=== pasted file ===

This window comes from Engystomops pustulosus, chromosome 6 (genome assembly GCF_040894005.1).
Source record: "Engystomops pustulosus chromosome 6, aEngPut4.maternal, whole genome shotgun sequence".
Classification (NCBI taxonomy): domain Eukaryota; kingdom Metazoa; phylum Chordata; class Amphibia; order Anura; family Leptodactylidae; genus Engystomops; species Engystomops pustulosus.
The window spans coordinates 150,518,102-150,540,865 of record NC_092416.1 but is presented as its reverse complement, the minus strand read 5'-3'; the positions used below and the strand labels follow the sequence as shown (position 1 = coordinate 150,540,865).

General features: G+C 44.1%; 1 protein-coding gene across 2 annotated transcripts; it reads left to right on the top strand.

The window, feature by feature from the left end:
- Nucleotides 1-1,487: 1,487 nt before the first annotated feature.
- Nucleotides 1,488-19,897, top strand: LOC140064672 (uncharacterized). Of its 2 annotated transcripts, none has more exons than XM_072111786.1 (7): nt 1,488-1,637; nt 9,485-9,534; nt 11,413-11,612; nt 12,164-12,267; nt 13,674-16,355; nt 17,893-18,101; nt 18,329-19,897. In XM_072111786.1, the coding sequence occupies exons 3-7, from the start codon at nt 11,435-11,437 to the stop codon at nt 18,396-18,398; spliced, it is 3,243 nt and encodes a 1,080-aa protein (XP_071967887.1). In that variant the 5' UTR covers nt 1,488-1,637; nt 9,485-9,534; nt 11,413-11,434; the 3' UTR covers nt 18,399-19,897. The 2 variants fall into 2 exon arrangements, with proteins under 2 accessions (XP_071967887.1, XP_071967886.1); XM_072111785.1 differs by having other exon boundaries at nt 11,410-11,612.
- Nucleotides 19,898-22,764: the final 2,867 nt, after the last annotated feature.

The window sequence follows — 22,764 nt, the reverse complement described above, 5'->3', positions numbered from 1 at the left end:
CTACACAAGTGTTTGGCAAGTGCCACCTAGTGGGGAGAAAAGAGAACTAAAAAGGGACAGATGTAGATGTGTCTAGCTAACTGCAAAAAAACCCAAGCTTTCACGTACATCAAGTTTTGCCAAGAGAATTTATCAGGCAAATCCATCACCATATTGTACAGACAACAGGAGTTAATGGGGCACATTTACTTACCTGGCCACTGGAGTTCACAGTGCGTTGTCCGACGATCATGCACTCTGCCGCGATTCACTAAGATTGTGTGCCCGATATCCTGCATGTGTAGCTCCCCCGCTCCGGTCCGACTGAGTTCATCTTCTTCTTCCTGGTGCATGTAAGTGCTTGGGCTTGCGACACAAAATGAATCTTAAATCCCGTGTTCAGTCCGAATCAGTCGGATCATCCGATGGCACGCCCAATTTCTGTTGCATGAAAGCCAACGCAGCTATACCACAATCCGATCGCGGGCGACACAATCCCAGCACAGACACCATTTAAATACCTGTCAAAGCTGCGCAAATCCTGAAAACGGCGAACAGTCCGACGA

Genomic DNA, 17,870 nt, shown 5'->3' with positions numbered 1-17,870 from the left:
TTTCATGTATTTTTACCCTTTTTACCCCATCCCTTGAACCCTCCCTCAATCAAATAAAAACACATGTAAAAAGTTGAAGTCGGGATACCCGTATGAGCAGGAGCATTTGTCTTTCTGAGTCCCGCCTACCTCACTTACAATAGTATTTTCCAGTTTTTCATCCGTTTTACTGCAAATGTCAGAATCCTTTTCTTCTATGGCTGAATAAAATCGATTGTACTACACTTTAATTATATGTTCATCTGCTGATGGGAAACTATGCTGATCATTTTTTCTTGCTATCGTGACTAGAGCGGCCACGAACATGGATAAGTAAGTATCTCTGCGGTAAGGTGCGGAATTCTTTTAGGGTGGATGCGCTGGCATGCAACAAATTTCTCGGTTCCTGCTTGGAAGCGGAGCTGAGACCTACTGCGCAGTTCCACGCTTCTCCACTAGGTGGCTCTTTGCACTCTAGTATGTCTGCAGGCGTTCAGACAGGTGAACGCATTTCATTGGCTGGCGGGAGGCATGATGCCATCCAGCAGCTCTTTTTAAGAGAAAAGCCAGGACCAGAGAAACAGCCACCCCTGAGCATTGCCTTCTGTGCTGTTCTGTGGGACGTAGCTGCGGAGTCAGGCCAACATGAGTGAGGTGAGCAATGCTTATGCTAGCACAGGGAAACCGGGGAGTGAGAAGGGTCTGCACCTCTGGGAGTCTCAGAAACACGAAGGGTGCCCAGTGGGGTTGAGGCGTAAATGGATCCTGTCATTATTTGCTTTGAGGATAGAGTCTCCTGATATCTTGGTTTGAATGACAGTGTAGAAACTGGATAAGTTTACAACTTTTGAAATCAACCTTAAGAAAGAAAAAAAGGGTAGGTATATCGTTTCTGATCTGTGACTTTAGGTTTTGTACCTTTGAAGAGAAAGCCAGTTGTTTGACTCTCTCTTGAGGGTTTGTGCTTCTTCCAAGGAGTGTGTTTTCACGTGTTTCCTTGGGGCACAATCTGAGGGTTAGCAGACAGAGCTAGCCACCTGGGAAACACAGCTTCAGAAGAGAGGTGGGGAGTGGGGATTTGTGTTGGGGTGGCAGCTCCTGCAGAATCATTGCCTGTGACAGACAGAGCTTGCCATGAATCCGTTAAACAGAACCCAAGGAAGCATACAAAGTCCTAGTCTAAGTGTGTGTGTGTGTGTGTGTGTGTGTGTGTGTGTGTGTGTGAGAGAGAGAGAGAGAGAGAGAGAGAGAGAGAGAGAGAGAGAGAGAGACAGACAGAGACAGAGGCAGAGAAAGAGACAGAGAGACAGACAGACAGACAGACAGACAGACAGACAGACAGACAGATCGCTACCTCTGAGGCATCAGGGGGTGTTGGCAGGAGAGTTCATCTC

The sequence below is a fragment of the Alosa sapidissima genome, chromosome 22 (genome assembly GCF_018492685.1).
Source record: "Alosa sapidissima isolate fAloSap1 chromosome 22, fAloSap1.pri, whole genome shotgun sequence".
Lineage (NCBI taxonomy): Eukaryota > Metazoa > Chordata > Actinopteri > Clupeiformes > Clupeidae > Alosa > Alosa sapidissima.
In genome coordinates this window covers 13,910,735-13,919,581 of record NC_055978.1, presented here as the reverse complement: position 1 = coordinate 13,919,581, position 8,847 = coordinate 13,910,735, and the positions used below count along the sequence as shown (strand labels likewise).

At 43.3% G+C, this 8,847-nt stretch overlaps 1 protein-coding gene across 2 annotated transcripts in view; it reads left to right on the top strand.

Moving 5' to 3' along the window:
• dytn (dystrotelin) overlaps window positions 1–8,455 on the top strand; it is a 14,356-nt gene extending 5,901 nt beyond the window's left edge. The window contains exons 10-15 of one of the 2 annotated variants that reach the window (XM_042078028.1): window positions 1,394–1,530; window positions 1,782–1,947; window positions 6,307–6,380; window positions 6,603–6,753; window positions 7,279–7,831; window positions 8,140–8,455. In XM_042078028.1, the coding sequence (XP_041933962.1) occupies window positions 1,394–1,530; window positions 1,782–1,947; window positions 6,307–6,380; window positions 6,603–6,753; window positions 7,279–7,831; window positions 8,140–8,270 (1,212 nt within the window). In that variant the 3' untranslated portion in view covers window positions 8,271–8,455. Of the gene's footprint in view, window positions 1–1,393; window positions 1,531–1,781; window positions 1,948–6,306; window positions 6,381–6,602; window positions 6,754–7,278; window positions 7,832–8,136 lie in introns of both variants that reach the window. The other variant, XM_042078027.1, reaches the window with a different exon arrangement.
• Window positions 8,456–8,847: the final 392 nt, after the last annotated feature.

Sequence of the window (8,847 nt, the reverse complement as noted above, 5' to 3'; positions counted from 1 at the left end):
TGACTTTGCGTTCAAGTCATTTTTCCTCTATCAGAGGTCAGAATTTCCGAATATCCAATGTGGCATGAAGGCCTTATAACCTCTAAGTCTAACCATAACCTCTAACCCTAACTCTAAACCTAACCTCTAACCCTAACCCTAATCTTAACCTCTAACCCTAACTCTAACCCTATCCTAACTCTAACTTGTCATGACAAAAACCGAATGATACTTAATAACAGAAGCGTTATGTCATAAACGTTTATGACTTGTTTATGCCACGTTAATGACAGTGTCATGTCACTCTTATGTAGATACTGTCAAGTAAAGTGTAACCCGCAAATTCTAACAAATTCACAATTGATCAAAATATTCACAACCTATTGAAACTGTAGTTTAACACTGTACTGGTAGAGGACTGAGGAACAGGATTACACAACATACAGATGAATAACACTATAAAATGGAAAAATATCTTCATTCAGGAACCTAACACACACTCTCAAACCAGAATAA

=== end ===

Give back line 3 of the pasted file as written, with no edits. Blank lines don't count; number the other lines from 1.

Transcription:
Classification (NCBI taxonomy): domain Eukaryota; kingdom Metazoa; phylum Chordata; class Amphibia; order Anura; family Leptodactylidae; genus Engystomops; species Engystomops pustulosus.